When you have Alpha-1, you may want to see a doctor for a number of reasons:

  • You don’t feel well.
  • Your health has changed.
  • You’re concerned about a specific problem or symptom.
  • You’re expecting a child, and are concerned about genetic risks

Download Seeing Your Healthcare Practitioner About Alpha-1 Liver Disease as a PDF.

Whatever your reason for seeking medical care, knowing what to expect can help your first visit go smoothly.

Typically, your first visit will include a medical history, a physical exam, and some lab tests. These will help determine if there’s a problem with your liver function.

First, your doctor will take your medical history

Your doctor usually starts by checking your health history for signs of liver problems that may have gone unnoticed. They’ll start by asking about your health — and the health of family members. They’re looking for things like:

  • Jaundice (yellow skin and eyes) as an infant, child, or adult
  • Surgeries or hospitalizations
  • Gallstones or kidney stones
  • Blood transfusions
  • Serious injuries
  • Significant health events

Risk factors for liver disease

During your visit, your doctor will review risk factors that can have a big influence on liver health, like

Note: They’ll also ask if you’ve gotten vaccinations for Hepatitis A and B

Next, your doctor will ask about symptoms

Your doctor will want to know about specific symptoms that point to liver problems:

  • Diarrhea: Common in adults and children with abnormal bile flow and fat digestion.
  • Itching: Common in patients with significant liver disease. When your liver doesn’t remove waste products from the blood, they build up within your skin and cause itching.
  • Abdominal pain, indigestion, or vomiting: Common in patients with liver disease.
  • Unusual bleeding: May be related to poor vitamin K absorption or poor liver synthetic function.
  • Sleepiness or lack of alertness: May be caused by “portal hypertension,” which is a type of high blood pressure in the portal vein.
  • Blood in vomit or stool: May be caused by “portal hypertension,” which is a type of high blood pressure. It happens when scar tissue in your liver disrupts blood flow between your intestine and your liver. Other symptoms of portal hypertension include a swollen, bloated belly.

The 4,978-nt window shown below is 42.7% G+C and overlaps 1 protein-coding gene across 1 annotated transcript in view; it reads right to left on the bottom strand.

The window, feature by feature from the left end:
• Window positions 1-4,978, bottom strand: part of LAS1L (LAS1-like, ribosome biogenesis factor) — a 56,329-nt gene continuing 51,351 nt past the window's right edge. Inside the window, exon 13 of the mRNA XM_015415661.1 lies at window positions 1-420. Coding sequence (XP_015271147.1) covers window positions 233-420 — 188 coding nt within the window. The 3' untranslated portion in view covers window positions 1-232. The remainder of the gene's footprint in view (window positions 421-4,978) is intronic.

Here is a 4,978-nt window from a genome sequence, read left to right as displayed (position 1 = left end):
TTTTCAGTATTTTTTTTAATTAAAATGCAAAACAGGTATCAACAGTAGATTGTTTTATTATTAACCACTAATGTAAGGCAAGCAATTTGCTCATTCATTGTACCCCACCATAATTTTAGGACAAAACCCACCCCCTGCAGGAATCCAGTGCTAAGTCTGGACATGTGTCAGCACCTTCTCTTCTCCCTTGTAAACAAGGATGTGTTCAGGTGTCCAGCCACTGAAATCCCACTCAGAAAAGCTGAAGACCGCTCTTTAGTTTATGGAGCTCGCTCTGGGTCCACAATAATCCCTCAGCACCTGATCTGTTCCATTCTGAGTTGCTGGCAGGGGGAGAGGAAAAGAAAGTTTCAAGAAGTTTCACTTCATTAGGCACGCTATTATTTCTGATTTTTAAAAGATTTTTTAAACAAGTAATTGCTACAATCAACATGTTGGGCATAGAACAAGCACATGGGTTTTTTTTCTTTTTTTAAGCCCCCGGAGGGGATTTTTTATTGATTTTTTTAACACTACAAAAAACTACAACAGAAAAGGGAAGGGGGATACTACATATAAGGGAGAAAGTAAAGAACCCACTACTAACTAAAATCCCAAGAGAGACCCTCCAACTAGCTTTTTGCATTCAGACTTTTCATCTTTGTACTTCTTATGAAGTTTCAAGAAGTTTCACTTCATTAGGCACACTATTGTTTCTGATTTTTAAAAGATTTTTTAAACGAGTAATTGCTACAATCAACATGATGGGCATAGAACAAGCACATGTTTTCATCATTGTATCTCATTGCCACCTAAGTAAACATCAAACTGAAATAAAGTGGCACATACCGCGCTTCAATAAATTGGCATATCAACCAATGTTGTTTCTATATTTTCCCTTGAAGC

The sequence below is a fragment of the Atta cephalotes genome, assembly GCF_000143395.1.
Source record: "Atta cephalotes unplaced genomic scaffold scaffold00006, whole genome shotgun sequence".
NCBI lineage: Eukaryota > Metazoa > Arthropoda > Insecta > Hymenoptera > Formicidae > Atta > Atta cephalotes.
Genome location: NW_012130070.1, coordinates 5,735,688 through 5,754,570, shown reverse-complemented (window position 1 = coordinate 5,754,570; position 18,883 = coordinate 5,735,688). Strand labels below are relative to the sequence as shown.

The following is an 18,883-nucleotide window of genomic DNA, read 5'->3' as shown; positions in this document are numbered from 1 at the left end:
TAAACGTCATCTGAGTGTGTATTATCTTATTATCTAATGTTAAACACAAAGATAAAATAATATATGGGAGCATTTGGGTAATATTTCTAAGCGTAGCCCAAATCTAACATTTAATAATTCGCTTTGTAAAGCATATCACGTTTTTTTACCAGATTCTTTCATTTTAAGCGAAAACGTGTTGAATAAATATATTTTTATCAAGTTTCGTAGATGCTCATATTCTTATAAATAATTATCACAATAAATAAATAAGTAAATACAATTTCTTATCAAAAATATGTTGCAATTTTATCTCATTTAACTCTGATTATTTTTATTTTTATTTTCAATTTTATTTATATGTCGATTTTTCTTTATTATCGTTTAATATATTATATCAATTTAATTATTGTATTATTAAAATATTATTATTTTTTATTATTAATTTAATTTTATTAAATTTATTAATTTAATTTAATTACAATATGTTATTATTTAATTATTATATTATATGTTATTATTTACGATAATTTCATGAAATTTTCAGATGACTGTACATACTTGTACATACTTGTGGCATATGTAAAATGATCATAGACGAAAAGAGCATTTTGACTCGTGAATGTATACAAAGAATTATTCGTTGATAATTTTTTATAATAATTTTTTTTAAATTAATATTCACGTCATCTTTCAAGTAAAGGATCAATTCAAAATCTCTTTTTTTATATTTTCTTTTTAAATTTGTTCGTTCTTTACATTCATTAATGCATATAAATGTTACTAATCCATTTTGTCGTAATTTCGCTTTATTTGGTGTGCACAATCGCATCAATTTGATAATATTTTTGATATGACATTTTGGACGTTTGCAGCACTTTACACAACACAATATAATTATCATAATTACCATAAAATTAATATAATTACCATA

Other ways Alpha-1 affects your body

If your liver is unhealthy, your body may not get the nutrients it needs. This affects your skin and hair. Cuts and scrapes may take a long time to heal. Your hair may be dry or dull.

Your doctor can order lab tests to assess your nutritional status. They can also take key measurements to assess whether you’re getting the nutrients you need, including:

  • Height and weight
  • Body fat percentage
  • Lean muscle mass
  • Body Mass Index (BMI)

Alpha-1, alcohol, and your liver:  Any history of potential liver problems will include questions about how much alcohol you consume. Heavy drinking is the leading cause of liver problems in the world.

Finally, your doctor will give you a physical exam

During your physical exam, your doctor will look for specific signs of liver disease. These include:

Rashes and signs of scratching: As mentioned earlier, the build-up of waste in the skin often causes itching.

Jaundice: A build-up of a waste product called bilirubin can give your skin and eyes a yellowish color. Newborns often have jaundice that’s unrelated to Alpha-1 liver disease. Their livers aren’t mature enough to handle the bilirubin caused by the breakdown of red blood cells. If your baby is born with jaundice, there are tests to find out what’s causing it.

Clusters of veins: Some patients with liver disease have unusual clusters of veins on their skin, but very few other symptoms. Portal hypertension can also cause large, blood-filled veins near the belly button.

Swelling in the feet and hands: Liver problems may cause abnormal fluid and salt retention. This may lead to swelling of the hands and feet.

Other signs of liver disease

A change in heart and lung function: Liver-related problems can affect both your heart and lungs.

Enlarged or painful liver: Your doctor can learn a lot about your liver health by examining your abdomen. They can feel if it’s gotten bigger. It may be painful to the touch or feel rough through the skin. It may be harder than normal or have an unusual shape. Any of these findings might be a sign of liver disease.

A swollen abdomen: Your abdomen may be swollen for a number of reasons. Abnormal blood flow due to portal hypertension may cause your spleen to swell. Fluid, called ascites, can also build up in your abdomen. Ascites are a sign of pretty severe liver disease. Your doctor can feel it during your physical exam.

Hemorrhoids: Enlarged and painful blood vessels around your anus and rectum may point to portal hypertension.

After taking your medical history and doing a physical exam, your doctor will most likely order blood tests. Doing so will help them get a complete picture of your liver health.

For more in-depth information on this topic, please visit the Big Fat Reference Guide (BFRG). If you are enrolled in AlphaNet’s Subscriber Portal, you can access the BFRG here.

Download Seeing Your Healthcare Practitioner About Alpha-1 Liver Disease as a PDF.